Autonomous Church

Monastery of The Great Martyr Catherine

In the previous article on church structure, we briefly talked about the exarchate, as the lowest level of church self-government, not including, of course, the basic diocesan level. In this article, we will discuss the concepts of autonomous and self-governing churches.

Ancient Metropolises

In the Byzantine era, when church structure gradually began to acquire its familiar outlines, the metropolises were the intermediate link between the diocese and the Patriarchate. Metropolises began to take their shape before the introduction of exarchates and patriarchates. They had a high level of independence, being autonomous, i.e. independent from other similar metropolises. However, according to the established ancient tradition, metropolises respected the authority of the great Churches of Rome, Alexandria, Antioch and Ephesus.

The very term “autonomy”, like many other concepts related to the social order, came into church use from civil law. According to Roman law, the right of autonomy was enjoyed by some local organizations, for example, by priestly colleges. Church autonomy has acquired a similar significance.

The Autonomous Church (Greek Αὐτονομία – “self-law”, something governed by its own laws, independent) can be defined as a local church, which has received from the Mother Church (the Kyriarchal Church) sufficiently broad rights to self-government in its internal affairs. Exarchates or even simple dioceses have enjoyed autonomy earlier. The right of autonomy can be granted not only to entire local Churches, but even to simple parishes and monasteries. This practice was especially common in Athos (for example, the Hilandar Monastery, enjoying, according to the Typicon of St Sava, almost complete independence from the Holy Synod (Kinot) the main cathedral governing body of the Holy Mountain.

Dependency on the Mother Church

The dependency of an autonomous church on the kyriarchal church, which is often (although not always) the same as its mother church (i.e. the church that gave birth to it) is manifested in the following rules:

  1. In contrast with an autocephalous church possessing the fullness of ecclesiastical independence and appointing its own bishops (including the primate) an autonomous church lacks such a level of independence. Despite the right of an autonomous church to choose and ordain its bishops or its primate, the latter has to be approved by the head of the kyriarchal church (autocephalous church, which embodies that autonomous Church), who also performs the ordination of the primate.
  2. Ecclesiastical rules of an autonomous church are approved by a council of the kyriarchal church; the head of a church autonomy is subject to the court of the highest judicial authority of the kyriarchal church. In the churches of the Russian tradition, the name of the kyriarchal church’s ruler (kyriarch) is remembered in prayer before the names of the autonomy’s primate and the diocesan bishop. In Greek churches, only the ruling bishop is commemorated during services.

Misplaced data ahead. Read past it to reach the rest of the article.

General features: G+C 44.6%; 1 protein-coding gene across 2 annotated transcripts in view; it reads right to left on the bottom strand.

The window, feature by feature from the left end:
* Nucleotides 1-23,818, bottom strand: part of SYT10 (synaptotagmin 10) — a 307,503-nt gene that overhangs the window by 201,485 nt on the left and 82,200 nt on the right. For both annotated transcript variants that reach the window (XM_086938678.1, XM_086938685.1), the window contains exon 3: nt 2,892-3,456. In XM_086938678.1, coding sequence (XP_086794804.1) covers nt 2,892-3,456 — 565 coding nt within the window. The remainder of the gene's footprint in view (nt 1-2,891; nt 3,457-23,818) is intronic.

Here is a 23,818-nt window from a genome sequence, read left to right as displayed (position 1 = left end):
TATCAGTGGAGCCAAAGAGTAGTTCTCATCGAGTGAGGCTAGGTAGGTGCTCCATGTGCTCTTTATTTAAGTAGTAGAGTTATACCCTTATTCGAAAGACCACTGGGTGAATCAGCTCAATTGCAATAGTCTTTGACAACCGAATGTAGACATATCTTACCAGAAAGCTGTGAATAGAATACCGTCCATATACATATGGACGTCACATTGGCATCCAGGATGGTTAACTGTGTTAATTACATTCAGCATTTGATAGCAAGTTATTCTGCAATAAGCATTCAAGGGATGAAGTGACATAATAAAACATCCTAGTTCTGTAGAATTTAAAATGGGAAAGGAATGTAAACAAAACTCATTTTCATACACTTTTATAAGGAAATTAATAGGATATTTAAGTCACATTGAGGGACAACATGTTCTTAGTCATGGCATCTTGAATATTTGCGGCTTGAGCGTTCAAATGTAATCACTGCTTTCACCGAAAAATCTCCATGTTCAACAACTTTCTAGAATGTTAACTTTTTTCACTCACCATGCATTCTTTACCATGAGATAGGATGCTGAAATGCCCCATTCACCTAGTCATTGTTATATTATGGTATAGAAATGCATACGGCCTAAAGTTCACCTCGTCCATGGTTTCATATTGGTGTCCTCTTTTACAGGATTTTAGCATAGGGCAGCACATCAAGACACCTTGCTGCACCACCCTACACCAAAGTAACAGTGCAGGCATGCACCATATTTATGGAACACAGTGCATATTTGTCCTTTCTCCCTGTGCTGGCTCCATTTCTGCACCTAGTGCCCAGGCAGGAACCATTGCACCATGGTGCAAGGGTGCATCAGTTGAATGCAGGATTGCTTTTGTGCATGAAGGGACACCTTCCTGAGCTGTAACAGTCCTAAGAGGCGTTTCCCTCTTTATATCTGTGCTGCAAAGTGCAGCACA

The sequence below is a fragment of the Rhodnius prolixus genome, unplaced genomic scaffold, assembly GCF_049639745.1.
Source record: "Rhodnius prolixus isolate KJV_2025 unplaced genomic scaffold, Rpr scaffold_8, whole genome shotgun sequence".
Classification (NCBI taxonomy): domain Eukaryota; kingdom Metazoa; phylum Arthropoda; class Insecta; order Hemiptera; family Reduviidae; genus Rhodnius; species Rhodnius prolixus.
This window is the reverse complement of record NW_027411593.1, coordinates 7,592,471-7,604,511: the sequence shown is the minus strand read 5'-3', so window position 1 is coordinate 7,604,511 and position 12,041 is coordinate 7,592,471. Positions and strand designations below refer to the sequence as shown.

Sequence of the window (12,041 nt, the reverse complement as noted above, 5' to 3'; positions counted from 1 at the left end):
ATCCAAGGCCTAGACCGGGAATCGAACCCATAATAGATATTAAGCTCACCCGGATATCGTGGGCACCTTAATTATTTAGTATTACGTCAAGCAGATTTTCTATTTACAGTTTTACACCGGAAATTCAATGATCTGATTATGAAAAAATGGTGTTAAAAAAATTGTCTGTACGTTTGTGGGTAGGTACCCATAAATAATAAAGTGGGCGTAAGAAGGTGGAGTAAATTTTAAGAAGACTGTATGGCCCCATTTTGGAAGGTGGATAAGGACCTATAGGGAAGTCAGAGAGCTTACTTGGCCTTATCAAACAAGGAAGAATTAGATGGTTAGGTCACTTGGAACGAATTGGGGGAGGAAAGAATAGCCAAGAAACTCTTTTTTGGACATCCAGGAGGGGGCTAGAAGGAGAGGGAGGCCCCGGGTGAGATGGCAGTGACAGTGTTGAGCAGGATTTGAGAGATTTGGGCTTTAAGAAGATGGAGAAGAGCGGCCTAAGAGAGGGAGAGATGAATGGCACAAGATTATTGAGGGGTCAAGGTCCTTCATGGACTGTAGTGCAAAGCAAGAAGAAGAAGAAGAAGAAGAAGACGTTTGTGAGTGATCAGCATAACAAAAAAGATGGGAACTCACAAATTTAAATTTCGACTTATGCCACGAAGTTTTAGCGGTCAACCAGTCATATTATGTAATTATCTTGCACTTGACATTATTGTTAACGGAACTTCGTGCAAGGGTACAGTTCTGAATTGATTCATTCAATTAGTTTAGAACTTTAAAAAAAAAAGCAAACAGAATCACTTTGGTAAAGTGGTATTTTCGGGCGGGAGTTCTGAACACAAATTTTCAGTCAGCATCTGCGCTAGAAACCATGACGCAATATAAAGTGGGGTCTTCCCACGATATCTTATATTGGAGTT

3. Another interesting rule, signifying an autonomy’s administrative and even sacramental ecclesiastical dependency on the mother church, is the exclusive right of the kyriarch to confer the holy Chrism, used during the Sacrament of Chrismation, without which full church membership is impossible. Let us note however, the sometimes conventional nature of this rule, illustrated by the fact that some autocephalous churches (for example, the Churches of Hellas, Poland and Albania) receive holy myrrh from Constantinople, which was particularly stipulated when Tomoses of autocephaly were granted to these churches. This fact, however, is interpreted not as a kind of canonical dependence, but rather as an expression of brotherly love and respect for the “first among the equal” churches.

Grounds for Granting Autonomy

The main reason for granting autonomy to a church is most often its location outside the state in which the mother church is located. Other important reasons may include a geographical remoteness, as well as ethnic or linguistic uniqueness of a particular church autonomy. Historically, obtaining state independence by a country has often been followed by quickly granting autonomy status to the church communities located in this state.

Currently, there are several autonomous churches in the Orthodox Church, among which are the Finnish, Cretan, Estonian Churches (Ecumenical Patriarchate), the Japanese Church (Moscow Patriarchate) and the American Archdiocese (Antiochian Patriarchate). The Sinai Church is another example of an ancient autonomy, notably consisting of just one community (Monastery of The Great Martyr Catherine) and headed by one bishop, ordained by the Patriarch of Jerusalem. Autonomous churches should be distinguished from such a fairly new ecclesiastical phenomenon as self-governing churches, which, while not being de jure autonomous, also enjoy certain independence. These church structures include such Churches as the ROCOR (part of the Moscow Patriarchate, but with full autonomy in internal affairs), the Churches of the Baltic countries and Moldova, as well as the Church of Ukraine (all within the Moscow Patriarchate, with broad autonomy rights granted to the Church of Ukraine).

Now that we have briefly looked into the ecclesiastical self-government structure at the level of exarchate and autonomy, we have come to grips with the concept of church autocephaly, which we will focus on in our next article. 

About the author

Reader John Nichiporuk,
Master of Theology specializing in Biblical Studies; a member of The Catalog of Good Deeds team

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